Simulation of MH370 Actual Route Using Multiobjective Algorithms

Simulation of MH370 Actual Route Using Multiobjective Algorithms

DOI: 10.4018/978-1-7998-1920-2.ch005

Abstract

This chapter delivers the mathematical model to retrieve the definite route of MH370 and its debris, which is based on a multi-objective evolutionary algorithm. The chapter shows that the appropriate short route for Captian Zaharie to murder-suicide is the Gulf of Thailand, not in the Southern Indian Ocean, which is specified by 1000 iterations and 100 fitness. Needless to say that the MH370 path reclaimed from Inmarsat 3-F1 satellite data was not delivering the real scenario of MH370's vanishing, which is proving the multiobjective genetic algorithm.
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Introduction

The Flight MH370 ended in the Southern Indian Ocean as based on the measurements made by the British company Inmarsat. Nevertheless, Zweck (2016) argued in support of Inmarsat by using Doppler frequency shift, trigonometry, time and location of pings. In other words, Inmarsat’s radar tracking approach and data analysis have not yet assured each one that they are ironclad (Finkleman, 2014 and Chen et al., 2015). Conversely, during flight, the MH370 exploited satellite communications contacts to trade information with ground stations through the Aircraft Communications Addressing and Reporting System (ACARS) (Wikipedia, (2018).

Despite the fact most of the functionality of ACARS was immobilized earlier in the MH370, for six hours, post the last radar communicated with the Flight Mh370 and ground station traded a sequence of dumpy memos, which are well known as pings. Indeed, the Inmarsat 3-F1 satellite transmitted these pings to a ground station in Perth, Australia. In this sense, the Inmarsat 3-F1 satellite was in a geosynchronous orbit in excess of the equator at longitude 64.5°E (Zweck, 2016). In this regard, the British satellite company Inmarsat engineers created mathematical approaches to define flight paths that greatest fit the Burst Timing Offset (BTO), and the Burst Frequency Offset (BFO). In this view, they are able to identify the Flight MH370 paths in addition to the search area in the Southern Indian Ocean. However, these efforts are challenged by changing the search area numerous times between 9th March and 26th June 2014 (Zweck, 2016). In other words, there are ambiguities in determining the particular location of the missing flight. On March 17th, 2014, the search was refocused to a region in the Southern Indian Ocean, about a 3000 km southwest of Perth, Australia. The search area, however, relocated an 800 km farther southwest of Perth, on October 8th, 2014. On the other hand, the exploration was postponed until January 17th, 2017. In October 2017, the final search area is believed to be at, approximately, 35.6°S 92.8°E. In January 2018, the search area based on these geographical references was continued by a private company of Ocean Infinity.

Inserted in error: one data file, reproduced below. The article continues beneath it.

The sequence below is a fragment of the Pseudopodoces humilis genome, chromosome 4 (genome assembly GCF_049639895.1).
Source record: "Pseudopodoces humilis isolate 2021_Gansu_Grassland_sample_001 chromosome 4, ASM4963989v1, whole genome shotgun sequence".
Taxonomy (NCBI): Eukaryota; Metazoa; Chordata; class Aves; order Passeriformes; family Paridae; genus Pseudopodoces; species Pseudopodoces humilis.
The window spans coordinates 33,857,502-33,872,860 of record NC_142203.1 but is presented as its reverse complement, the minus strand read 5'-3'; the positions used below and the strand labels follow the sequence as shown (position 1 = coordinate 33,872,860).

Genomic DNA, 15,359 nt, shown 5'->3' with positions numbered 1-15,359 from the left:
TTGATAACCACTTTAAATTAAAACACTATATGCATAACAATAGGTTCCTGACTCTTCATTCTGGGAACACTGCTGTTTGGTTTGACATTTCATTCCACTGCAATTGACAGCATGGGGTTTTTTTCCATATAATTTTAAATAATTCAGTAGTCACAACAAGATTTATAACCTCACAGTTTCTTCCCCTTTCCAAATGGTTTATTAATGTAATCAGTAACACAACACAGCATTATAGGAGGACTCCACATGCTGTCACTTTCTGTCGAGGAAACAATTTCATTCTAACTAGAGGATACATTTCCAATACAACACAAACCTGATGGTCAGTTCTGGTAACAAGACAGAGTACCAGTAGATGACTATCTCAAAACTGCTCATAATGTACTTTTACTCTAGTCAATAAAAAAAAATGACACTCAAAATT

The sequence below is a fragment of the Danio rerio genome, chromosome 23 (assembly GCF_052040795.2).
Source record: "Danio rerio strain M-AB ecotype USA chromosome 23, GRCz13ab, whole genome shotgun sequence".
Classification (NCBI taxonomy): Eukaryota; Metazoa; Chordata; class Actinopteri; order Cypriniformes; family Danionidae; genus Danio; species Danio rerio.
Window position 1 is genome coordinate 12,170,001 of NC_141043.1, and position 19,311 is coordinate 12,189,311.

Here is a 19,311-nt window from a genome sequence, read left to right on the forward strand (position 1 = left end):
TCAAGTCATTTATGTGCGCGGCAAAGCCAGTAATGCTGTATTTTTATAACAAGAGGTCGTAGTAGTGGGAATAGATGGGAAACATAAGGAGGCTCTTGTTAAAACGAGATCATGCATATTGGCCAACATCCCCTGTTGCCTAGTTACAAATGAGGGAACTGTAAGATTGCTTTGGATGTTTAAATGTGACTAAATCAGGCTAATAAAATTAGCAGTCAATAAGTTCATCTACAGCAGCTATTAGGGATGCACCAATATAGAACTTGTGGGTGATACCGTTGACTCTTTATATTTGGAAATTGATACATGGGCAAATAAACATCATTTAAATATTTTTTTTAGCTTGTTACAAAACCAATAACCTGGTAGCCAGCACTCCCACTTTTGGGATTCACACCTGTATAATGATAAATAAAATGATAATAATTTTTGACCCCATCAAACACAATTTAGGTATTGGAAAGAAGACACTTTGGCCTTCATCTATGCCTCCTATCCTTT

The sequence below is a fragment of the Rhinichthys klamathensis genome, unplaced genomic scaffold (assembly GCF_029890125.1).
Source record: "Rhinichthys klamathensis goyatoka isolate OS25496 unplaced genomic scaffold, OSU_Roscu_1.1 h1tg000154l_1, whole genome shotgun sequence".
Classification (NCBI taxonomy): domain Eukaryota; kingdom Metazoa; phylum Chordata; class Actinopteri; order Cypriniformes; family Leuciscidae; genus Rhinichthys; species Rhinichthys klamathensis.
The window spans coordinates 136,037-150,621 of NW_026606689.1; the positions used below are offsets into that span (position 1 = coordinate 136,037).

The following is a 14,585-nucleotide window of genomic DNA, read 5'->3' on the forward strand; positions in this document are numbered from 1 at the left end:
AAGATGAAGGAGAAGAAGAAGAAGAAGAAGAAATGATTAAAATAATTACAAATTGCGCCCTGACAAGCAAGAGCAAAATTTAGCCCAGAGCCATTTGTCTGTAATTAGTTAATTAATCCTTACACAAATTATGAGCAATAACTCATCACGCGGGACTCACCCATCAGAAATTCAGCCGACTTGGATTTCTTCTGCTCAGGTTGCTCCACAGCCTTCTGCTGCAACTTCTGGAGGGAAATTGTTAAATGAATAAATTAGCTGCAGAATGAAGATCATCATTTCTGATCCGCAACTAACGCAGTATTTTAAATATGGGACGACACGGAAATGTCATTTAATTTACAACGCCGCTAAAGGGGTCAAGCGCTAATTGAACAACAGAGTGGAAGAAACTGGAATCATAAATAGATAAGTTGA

The important questions arise up: why was the search area changed several times? Did the Inmarsat 3-F1 satellite data regarding the Flight MH370 involve uncertainties? If the Inmarsat 3-F1 satellite data are accurate why the search teams cannot detect the flight ‘s fuselage and its debris? In fact, all the models reconstructed the Flight MH370 path and its debris trajectory movements are based on the information delivered from Inmarsat 3-F1 satellite data. Can the multi-objective evolutionary algorithm based on a genetic programming answer the above-mentioned questions?

Inmarsat 3-F1 Satellite Data

Inmarsat is the brief of “ International Maritime Satellite Organization Inmarsat” which was founded on July 16th, 1979, at the initiative of the International Maritime Organization (IMO) and primarily had a standing of a federal organization. Herewith, the foremost goal of the launch of Inmarsat was to offer the marine vessels with steadfast broadcastings, predominantly for the development of vessel securities, which involved the communication of SOS signals. These signals are transmitted between other vessels and shore assistances, contact between crew followers and passengers with the shore service. Further, the main objective of Inmarsat is to guarantee the operation of maritime satellite communication system in harmony with the requests of the Global Maritime Distress and Safety System (GMDSS) (Venkatesan,2013; Santamarta,2014; Abdelsalam et al., 2017; Swanwick, 2017).

Inmarsat was initiated as a maritime telecommunications machinist. It is foremost exclusively-possessed constellations which are the Inmarsat-2 (I-2) and Inmarsat-3 (I-3) series. They were situated directly above the world’s ocean-lanes to develop four ocean districts: (i) West Atlantic Ocean Region, at 54° W;(ii) East Atlantic Ocean Region, at 15.5° E;(iii) East Indian Ocean Region, at 64°E; and (iv) Pacific Ocean Region, at 178° E (Figure 1).

Figure 1.

Inmarsat Spot beams

978-1-7998-1920-2.ch005.f01

Satellite Constellation Inmarsat contains 14 geostationary satellites. A unique aspect of geostationary satellites is its immovability above a directed position over the Equator. Herewith, this superficial immovability is accomplished via satellite spin sideways globular orbit corresponding to the equatorial plane, with an angular velocity equivalent to the momentum of the Earth revolving speed. In this regard, the orbital altitude makes approximately 35,786 km.

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